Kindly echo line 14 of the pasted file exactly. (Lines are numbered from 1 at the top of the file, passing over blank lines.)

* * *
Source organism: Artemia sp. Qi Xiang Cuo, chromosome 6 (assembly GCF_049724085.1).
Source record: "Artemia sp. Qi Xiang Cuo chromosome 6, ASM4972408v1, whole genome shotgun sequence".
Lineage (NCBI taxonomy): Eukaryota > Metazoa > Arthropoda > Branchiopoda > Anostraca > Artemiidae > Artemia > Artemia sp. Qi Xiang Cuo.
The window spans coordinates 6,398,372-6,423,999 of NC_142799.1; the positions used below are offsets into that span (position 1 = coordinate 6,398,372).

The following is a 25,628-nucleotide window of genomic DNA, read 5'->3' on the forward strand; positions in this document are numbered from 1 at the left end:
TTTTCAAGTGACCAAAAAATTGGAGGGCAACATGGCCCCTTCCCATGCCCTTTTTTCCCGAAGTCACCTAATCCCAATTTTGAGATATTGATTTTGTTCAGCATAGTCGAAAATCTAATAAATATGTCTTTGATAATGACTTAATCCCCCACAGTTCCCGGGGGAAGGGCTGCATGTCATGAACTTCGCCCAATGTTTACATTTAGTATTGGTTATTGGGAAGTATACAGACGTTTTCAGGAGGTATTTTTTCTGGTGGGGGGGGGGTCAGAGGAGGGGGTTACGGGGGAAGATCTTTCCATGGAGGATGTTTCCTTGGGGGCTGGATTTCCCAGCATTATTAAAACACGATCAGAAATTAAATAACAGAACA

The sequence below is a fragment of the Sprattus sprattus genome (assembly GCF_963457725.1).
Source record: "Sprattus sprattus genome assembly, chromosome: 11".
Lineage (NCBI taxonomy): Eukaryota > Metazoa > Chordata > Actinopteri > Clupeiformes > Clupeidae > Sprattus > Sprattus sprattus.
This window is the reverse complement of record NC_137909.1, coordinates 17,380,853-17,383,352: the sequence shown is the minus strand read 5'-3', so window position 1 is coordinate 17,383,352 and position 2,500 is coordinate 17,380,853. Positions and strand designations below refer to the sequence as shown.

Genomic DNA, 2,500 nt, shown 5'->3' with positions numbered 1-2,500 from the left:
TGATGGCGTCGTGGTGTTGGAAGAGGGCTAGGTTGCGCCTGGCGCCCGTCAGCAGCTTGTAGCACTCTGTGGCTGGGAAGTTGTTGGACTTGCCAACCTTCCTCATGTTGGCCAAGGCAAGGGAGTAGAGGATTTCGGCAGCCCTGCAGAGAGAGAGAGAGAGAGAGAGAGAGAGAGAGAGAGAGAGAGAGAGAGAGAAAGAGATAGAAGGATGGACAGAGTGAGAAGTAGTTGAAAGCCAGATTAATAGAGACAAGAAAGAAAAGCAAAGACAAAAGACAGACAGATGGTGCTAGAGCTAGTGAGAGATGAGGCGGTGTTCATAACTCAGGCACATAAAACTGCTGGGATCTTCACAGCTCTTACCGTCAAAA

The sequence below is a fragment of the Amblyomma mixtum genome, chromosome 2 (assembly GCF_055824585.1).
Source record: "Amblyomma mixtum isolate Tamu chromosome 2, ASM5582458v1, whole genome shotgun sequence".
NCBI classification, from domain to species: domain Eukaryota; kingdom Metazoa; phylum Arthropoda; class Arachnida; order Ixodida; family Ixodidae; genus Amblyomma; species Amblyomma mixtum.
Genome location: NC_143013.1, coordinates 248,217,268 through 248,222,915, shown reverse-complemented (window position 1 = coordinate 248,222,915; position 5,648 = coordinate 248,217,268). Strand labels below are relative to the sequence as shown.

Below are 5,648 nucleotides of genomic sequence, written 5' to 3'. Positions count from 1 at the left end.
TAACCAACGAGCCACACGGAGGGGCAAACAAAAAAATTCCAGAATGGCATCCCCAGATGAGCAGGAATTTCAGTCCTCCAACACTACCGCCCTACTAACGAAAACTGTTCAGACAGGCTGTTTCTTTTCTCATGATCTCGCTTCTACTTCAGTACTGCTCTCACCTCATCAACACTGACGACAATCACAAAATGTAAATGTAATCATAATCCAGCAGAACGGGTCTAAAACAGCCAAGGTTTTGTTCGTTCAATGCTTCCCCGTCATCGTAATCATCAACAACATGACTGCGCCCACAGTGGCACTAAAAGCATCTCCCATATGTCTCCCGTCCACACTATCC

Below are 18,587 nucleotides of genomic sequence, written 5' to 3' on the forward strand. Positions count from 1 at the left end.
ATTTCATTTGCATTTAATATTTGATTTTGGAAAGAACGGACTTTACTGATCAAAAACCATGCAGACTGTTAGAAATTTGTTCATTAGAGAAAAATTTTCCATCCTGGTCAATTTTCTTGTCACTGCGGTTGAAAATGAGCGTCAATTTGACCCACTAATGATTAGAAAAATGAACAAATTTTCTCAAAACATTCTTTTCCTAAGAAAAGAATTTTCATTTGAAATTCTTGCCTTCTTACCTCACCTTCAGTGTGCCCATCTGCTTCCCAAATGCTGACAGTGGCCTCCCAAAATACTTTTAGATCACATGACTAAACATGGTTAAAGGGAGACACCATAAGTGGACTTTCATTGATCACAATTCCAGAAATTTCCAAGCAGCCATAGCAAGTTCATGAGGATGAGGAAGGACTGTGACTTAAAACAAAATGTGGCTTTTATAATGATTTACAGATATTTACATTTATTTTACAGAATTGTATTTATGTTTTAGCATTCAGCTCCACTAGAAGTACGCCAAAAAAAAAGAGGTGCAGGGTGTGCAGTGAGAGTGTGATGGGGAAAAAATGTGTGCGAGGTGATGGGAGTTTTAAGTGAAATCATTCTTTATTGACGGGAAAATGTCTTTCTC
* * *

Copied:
Source record: "Amblyomma mixtum isolate Tamu chromosome 2, ASM5582458v1, whole genome shotgun sequence".